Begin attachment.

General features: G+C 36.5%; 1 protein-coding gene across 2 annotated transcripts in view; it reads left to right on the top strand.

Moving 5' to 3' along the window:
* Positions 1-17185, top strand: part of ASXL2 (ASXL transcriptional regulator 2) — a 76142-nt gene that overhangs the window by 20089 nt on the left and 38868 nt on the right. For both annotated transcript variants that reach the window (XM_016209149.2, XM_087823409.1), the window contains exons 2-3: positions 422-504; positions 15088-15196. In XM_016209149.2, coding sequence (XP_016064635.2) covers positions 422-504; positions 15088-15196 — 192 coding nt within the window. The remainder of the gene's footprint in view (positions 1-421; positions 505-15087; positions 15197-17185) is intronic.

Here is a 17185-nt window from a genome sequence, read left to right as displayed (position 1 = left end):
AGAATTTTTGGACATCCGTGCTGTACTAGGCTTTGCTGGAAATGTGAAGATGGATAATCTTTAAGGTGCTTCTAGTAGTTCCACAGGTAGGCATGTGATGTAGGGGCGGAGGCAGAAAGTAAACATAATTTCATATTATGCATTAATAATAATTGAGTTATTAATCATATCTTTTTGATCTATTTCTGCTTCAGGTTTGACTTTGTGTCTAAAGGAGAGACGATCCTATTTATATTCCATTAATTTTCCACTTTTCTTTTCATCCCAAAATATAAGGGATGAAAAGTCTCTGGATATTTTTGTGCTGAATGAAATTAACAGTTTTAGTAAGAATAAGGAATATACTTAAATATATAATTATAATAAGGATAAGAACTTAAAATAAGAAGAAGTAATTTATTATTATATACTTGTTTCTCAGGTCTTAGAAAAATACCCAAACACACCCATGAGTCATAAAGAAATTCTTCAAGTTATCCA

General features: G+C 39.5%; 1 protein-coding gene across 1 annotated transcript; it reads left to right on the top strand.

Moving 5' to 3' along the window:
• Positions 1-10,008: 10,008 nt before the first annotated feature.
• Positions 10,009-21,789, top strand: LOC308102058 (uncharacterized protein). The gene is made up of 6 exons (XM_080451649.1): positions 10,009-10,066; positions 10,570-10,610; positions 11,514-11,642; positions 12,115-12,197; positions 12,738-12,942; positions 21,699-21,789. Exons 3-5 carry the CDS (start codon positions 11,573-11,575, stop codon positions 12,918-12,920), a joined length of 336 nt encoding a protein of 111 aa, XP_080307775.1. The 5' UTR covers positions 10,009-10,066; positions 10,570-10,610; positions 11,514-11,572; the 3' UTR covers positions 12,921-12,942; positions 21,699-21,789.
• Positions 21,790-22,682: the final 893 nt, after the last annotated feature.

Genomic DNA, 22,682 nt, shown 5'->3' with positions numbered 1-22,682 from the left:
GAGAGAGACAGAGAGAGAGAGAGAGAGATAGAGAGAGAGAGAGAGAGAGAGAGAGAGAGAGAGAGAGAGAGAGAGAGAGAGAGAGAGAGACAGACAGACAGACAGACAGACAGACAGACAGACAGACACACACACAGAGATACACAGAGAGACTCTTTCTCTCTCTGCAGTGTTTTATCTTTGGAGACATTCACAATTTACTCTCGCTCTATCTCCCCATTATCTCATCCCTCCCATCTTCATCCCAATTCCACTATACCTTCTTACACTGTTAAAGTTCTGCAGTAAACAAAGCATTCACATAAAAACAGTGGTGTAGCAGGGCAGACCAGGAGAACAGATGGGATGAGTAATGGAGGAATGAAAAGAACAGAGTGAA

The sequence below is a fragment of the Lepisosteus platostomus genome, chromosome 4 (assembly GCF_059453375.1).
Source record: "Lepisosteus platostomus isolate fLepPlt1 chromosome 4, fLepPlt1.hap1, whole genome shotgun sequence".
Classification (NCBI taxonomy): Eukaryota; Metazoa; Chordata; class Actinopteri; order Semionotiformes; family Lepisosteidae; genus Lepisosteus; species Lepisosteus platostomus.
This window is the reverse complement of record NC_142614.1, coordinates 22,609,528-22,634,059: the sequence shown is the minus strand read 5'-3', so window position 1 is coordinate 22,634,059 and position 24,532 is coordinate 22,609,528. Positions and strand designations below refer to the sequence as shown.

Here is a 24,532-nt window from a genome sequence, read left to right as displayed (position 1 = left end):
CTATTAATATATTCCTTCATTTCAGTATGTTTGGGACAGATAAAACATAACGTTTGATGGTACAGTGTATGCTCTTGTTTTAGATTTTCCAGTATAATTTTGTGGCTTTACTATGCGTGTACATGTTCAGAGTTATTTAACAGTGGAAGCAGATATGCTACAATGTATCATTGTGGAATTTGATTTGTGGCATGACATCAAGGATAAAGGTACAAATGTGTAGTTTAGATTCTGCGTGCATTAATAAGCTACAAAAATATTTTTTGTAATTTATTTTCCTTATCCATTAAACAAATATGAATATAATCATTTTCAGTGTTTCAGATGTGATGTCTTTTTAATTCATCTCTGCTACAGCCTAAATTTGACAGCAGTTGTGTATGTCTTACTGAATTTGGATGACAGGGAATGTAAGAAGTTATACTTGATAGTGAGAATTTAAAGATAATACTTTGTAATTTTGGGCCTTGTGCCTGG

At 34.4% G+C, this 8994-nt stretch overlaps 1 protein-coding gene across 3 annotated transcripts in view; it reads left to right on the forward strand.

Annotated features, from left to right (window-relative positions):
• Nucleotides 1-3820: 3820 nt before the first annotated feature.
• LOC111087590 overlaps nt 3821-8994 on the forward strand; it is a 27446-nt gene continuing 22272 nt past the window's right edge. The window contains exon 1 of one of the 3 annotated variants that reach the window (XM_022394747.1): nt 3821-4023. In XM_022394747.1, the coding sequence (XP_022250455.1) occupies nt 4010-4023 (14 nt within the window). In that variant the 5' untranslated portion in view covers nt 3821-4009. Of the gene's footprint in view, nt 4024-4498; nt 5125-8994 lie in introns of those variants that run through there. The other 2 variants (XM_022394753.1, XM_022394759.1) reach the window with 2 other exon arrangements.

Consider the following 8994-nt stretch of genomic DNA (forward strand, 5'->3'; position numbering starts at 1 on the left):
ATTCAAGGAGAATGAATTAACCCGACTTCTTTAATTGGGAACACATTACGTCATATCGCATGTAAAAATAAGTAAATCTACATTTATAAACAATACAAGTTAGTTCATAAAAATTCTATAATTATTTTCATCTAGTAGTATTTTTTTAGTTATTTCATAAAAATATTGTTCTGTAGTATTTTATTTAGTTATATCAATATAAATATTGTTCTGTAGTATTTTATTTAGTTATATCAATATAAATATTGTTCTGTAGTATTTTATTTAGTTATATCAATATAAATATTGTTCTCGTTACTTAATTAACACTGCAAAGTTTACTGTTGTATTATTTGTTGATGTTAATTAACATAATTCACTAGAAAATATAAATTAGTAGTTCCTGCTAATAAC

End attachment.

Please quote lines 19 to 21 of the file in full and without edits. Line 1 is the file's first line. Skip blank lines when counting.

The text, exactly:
At 34.4% G+C, this 8994-nt stretch overlaps 1 protein-coding gene across 3 annotated transcripts in view; it reads left to right on the forward strand.

Annotated features, from left to right (window-relative positions):
• Nucleotides 1-3820: 3820 nt before the first annotated feature.